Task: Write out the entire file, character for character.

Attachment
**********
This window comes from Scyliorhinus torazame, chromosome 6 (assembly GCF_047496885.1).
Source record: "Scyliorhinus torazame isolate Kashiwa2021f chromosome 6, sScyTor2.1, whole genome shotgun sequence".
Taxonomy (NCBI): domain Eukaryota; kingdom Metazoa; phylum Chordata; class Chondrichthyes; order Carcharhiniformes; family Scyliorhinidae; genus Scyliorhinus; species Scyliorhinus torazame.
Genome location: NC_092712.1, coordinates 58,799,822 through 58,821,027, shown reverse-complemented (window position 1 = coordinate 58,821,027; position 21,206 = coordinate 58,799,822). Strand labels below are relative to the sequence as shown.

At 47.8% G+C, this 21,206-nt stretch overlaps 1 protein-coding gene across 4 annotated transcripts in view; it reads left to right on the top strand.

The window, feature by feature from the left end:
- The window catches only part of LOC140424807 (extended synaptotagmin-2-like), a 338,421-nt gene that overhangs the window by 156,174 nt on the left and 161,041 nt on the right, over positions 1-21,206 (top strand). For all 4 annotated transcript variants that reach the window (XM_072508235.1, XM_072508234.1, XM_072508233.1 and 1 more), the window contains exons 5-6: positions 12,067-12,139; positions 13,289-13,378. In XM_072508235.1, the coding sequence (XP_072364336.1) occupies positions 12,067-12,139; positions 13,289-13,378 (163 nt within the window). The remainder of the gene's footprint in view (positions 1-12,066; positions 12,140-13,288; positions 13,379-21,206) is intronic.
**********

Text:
This window comes from Scyliorhinus torazame, chromosome 6 (assembly GCF_047496885.1).
Source record: "Scyliorhinus torazame isolate Kashiwa2021f chromosome 6, sScyTor2.1, whole genome shotgun sequence".
Taxonomy (NCBI): domain Eukaryota; kingdom Metazoa; phylum Chordata; class Chondrichthyes; order Carcharhiniformes; family Scyliorhinidae; genus Scyliorhinus; species Scyliorhinus torazame.
Genome location: NC_092712.1, coordinates 58,799,822 through 58,821,027, shown reverse-complemented (window position 1 = coordinate 58,821,027; position 21,206 = coordinate 58,799,822). Strand labels below are relative to the sequence as shown.

At 47.8% G+C, this 21,206-nt stretch overlaps 1 protein-coding gene across 4 annotated transcripts in view; it reads left to right on the top strand.

The window, feature by feature from the left end:
- The window catches only part of LOC140424807 (extended synaptotagmin-2-like), a 338,421-nt gene that overhangs the window by 156,174 nt on the left and 161,041 nt on the right, over positions 1-21,206 (top strand). For all 4 annotated transcript variants that reach the window (XM_072508235.1, XM_072508234.1, XM_072508233.1 and 1 more), the window contains exons 5-6: positions 12,067-12,139; positions 13,289-13,378. In XM_072508235.1, the coding sequence (XP_072364336.1) occupies positions 12,067-12,139; positions 13,289-13,378 (163 nt within the window). The remainder of the gene's footprint in view (positions 1-12,066; positions 12,140-13,288; positions 13,379-21,206) is intronic.